I am not sure what to expect this coming year. I am learning to not expect anything and to be ok with not being able to plan anything ahead of time. There is so much I want to do, chemo gets in the way of me being able to do everything I want to do! I am getting involved with a paper on the psychological implications of living with stage 4 cancer, I will be again on a panel at a colon cancer conference in Arizona at the end of October and I am trying to be a presenter at another conference in December in DC. I became a level I Qi-Gong instructor in June and I want to start a class for people dealing with cancer. I also want to get back to writing my book… so much I want to do! and of course continue to enjoy being with my kids and husband who have been so supportive throughout the past 2 years. My kids and husband are incredibly strong and I do draw my strength from them.
Medically I am not sure where I stand. My last scan ended up being a total fiasco. I find the world of radiology quite frustrating. When my doctor finally called me to give me the results, he informed me that the radiologist had compared my scan to a scan done one year ago!!! I have no idea how this can even be justified when I had a scan done just 3 months earlier. I understand that I have scans done both locally and in Gainesville and it can make it hard for the radiologist to accurately compare the images, but still, really?! I had reluctantly decided to get my scan done locally as I did not feel like driving a total of 6 hours just for a scan but I ended up regretting it. I really like my new oncologist and he had his “favorite” radiologist review the scan again. The weird thing is that the spots on my lungs are not detected with a regular CT scan, they have to use “MIP” images (maximum intensity projection images) to see them. I just don’t understand why we have to beg the radiologist to use the MIP imaging in my case as we have already established that the nodules are too small to be picked up by a regular CT scan. Well the good news is that the nodules in my lungs have remained stable since the last scan. I had to wait for my beloved oncologist at Shands to get a “real” update on my liver. Bottom line is that my GI oncologist wasn’t sure what he was seeing on my liver and presented my case at the tumor board and they decided to send me for a PET scan. I had it done yesterday while up in Gainesville and hope to get some results soon. I also reconnected with the local interventional radiologist who performed my initial liver biopsy and he has been an angel, extremely compassionate and generous of this time. He offered to review my past couple of scans and explained that they were probably wanting a PET scan to look at one specific spot on the liver and he explained that if it is only a couple of spots that are active that he could do “microwave ablation” to zap those spots. We are waiting for the results of the PET to decide what to do next. I feel that I have a really good team now and feel confident that they will keep me healthy for many many many more years….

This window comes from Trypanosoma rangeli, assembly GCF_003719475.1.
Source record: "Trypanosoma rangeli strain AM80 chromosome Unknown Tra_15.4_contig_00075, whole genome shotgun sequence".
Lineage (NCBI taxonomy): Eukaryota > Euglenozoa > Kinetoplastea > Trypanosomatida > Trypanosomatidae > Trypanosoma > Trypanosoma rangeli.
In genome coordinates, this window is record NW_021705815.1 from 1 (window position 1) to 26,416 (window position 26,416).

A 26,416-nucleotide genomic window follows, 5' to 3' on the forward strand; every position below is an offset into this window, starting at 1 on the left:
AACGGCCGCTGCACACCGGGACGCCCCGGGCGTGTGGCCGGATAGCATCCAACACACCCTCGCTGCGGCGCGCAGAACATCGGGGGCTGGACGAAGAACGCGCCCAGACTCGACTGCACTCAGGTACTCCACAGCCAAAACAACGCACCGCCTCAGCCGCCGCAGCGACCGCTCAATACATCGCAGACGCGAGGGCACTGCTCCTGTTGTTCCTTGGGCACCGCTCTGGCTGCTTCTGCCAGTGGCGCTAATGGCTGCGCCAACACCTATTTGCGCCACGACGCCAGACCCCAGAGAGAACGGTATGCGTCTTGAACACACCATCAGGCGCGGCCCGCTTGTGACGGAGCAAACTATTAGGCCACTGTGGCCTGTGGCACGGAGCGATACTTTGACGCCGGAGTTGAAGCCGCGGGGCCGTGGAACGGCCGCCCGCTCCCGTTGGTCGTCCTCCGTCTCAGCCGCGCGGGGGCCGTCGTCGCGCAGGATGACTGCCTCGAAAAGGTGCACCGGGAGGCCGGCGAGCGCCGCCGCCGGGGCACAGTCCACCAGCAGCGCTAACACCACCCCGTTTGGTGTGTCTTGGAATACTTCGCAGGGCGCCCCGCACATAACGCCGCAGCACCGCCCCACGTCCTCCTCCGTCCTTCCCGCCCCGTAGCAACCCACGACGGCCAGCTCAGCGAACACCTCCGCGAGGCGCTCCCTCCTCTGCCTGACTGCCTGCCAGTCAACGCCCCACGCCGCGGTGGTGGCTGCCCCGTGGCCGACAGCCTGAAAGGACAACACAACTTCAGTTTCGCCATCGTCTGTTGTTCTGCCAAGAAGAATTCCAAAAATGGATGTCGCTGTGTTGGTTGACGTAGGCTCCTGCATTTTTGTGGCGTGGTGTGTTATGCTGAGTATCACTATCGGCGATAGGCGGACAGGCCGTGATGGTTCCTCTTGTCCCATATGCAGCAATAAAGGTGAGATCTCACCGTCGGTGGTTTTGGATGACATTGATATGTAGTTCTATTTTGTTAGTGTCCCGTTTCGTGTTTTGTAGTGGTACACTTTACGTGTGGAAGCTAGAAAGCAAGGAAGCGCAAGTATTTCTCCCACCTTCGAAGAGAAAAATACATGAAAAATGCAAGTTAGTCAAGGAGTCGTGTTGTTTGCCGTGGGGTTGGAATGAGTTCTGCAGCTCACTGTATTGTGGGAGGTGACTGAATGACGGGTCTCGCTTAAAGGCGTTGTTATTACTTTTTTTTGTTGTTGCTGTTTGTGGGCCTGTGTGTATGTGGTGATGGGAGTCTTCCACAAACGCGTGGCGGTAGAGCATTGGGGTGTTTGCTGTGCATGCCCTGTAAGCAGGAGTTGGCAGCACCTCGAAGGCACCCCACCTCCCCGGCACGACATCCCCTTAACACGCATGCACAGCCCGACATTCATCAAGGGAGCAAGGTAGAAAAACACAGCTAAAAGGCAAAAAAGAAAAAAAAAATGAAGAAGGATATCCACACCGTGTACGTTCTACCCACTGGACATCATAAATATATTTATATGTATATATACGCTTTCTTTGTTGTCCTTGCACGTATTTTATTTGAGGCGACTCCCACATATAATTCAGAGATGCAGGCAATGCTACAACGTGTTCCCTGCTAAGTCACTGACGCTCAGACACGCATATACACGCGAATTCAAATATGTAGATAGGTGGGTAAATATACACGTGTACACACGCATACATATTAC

Until then, thank you all for the love and support. I feel you all with me. Cheers to many more years!